LOUISVILLE (PNS) Gwen and John Haspels, second-generation mission co-workers who spent more than 40 years planting churches and doing community development work in remote areas of Africa, have safely returned home to Halstead, Kan., to continue medical treatment and recuperation. They were injured October 1, 2014, when their car was attacked by armed bandits on a rural road in Ethiopia.
After the attack, John drove Gwen four hours to the nearest hospital in Aman, Ethiopia. They were then transferred to a top trauma center in South Africa, where they stayed for several weeks. There they were joined by their children and visited by several World Mission colleagues, who helped arrange their medical and spiritual care.
John, who was hit in the chest by bullet fragments and suffered deep graze wounds near his eye, has lost sight in one eye. Gwen, who took bullets to her face, was in critical condition when they arrived at the hospital. She has undergone several surgeries to repair the damage to her face, tongue and jaw and will require additional surgeries. But she remains positive about her recovery.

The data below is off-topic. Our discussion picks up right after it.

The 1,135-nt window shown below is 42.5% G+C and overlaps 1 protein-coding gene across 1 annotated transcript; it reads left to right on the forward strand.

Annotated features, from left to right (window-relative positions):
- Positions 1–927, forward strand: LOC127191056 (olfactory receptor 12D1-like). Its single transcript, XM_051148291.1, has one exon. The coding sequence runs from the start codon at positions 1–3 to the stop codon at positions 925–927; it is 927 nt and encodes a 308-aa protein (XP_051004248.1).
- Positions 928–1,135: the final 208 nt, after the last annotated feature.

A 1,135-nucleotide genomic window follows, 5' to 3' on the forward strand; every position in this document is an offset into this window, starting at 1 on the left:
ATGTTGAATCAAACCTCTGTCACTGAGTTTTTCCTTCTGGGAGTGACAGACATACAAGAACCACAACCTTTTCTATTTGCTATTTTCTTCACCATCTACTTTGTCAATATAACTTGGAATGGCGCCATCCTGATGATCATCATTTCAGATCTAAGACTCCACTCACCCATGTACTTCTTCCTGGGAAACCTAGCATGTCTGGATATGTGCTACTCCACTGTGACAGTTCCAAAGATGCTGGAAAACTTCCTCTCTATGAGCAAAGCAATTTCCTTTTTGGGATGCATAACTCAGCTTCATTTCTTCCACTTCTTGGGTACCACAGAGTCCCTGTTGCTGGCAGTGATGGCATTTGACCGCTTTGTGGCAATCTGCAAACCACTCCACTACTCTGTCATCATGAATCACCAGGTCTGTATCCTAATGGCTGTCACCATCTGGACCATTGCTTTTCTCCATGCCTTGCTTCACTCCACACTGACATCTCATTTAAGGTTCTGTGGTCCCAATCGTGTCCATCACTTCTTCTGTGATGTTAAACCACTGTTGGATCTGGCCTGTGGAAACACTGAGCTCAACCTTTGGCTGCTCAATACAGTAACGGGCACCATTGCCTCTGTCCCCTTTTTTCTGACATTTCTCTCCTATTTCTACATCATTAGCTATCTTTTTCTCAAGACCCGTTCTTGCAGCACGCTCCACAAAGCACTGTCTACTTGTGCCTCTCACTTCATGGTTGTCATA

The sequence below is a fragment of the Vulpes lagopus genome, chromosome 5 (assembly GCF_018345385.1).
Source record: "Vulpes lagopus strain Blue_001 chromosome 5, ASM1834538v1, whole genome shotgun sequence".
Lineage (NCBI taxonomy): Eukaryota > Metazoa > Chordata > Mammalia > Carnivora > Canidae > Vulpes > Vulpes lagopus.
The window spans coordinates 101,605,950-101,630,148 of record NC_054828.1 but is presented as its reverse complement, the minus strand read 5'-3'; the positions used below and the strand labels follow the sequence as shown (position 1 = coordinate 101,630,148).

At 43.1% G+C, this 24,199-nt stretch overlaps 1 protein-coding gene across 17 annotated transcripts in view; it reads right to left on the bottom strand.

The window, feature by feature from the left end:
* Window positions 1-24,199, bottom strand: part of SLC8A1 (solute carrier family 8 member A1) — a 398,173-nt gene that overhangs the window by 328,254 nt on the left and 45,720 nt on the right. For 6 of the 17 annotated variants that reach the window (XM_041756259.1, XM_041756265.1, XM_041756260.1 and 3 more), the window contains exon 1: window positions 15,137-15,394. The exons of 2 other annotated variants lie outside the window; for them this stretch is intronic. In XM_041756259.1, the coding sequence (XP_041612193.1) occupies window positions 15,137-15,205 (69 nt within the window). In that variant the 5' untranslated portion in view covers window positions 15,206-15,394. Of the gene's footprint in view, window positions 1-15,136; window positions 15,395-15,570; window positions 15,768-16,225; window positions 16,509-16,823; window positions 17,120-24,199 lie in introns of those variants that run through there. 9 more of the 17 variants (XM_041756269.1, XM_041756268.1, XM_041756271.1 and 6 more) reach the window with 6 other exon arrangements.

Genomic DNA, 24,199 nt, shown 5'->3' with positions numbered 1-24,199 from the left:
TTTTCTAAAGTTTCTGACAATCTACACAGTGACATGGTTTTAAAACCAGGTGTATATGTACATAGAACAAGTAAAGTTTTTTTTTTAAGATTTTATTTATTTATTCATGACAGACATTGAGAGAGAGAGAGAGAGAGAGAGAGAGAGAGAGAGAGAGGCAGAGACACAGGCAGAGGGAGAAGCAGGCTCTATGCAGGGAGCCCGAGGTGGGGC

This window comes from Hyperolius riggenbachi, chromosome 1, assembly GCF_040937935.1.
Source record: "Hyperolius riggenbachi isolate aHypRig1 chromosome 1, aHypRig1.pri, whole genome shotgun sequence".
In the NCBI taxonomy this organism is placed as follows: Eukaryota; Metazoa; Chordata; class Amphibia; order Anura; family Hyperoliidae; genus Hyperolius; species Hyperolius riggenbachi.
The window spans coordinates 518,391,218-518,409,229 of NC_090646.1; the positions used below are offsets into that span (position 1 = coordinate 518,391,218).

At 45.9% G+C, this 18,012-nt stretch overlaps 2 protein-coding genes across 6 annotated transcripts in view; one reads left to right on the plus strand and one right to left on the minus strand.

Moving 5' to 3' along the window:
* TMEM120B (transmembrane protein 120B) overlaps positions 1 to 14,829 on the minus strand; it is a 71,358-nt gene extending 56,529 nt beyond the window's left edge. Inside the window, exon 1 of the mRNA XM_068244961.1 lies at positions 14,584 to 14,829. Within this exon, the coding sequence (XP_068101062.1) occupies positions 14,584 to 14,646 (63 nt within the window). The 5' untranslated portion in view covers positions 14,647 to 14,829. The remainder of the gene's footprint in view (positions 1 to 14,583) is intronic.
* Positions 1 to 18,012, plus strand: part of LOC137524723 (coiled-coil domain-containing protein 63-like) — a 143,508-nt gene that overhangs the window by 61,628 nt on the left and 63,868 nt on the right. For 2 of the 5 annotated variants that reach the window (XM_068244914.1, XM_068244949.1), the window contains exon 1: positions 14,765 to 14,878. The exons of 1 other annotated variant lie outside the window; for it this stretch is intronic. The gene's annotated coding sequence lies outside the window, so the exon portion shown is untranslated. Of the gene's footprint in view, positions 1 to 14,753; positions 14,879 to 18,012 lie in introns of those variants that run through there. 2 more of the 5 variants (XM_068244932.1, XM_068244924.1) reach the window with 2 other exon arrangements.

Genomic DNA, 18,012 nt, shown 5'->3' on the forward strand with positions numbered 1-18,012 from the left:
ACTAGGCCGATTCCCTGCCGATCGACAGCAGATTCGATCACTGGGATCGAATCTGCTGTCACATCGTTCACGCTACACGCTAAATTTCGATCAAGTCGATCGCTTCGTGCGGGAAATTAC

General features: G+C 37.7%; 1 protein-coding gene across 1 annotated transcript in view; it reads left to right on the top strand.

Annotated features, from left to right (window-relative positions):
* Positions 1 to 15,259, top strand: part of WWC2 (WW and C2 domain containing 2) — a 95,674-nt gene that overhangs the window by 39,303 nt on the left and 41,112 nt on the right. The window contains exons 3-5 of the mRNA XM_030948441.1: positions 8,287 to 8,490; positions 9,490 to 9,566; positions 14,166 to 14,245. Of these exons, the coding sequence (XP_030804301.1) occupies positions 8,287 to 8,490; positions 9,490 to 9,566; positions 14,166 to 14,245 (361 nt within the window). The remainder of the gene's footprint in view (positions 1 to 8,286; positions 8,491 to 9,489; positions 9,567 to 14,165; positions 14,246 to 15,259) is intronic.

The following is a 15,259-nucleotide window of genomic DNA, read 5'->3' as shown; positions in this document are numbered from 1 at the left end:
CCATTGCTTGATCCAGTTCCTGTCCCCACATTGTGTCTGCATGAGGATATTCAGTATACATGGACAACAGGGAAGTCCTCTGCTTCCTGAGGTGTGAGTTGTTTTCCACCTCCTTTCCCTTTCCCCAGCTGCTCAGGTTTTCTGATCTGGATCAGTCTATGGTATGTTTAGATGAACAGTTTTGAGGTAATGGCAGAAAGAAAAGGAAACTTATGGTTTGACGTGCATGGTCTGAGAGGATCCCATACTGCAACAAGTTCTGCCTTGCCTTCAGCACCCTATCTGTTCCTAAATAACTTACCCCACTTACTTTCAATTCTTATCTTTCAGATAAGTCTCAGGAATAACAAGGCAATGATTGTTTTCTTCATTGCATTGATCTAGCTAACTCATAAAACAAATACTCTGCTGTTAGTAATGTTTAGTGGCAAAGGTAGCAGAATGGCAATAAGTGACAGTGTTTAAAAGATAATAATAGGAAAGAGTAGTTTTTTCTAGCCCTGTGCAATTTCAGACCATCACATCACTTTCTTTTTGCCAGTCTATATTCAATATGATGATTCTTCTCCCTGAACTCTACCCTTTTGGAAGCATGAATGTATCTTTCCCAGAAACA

The couple stopped in Ethiopia to say goodbye to friends and colleagues on the way back to the U.S. Michael Weller, Presbyterian World Mission’s regional liaison for the Horn of Africa, says the couple is greatly loved by the people of Ethiopia. He says more than 200 people quickly gathered at the rural hospital in Aman to show their support and nearly 1,000 were present when they left the airport in Addis Ababa for Johannesburg.
The Haspels and their family ask for prayers and forgiveness for the people who injured them. “We told them that Jesus taught us that we should love our enemies, and that we should forgive them for what they did,” John wrote in a November mission letter. “That is what we did. The cycle of killing and revenge needs to be broken among the Suri. It can only be done by the heart-changing power of the gospel of Jesus Christ—by forgiving and being forgiven.”
Hunter Farrell, director of World Mission, who visited the Haspels in South Africa, says the incident was a random act of violence. The Haspels were not targeted. He says all World Mission coworkers receive extensive safety training and are linked to church partners worldwide, who carefully watch over them. “Our mission coworkers are aware that safety can never be guaranteed,” he says, “but they are ready and willing to serve God’s mission.”
In a recent letter, Gwen Haspels wrote: “Please pray about the continued healing and for us to have peace of mind. We know God is in control, and we can trust him to undertake for us. We just don’t know how that will look. Pray for us to be thankful in all things and for all who have stretched out their hands to help us.”
The Haspels will retire from service June 30, 2015.
by Kathy Melvin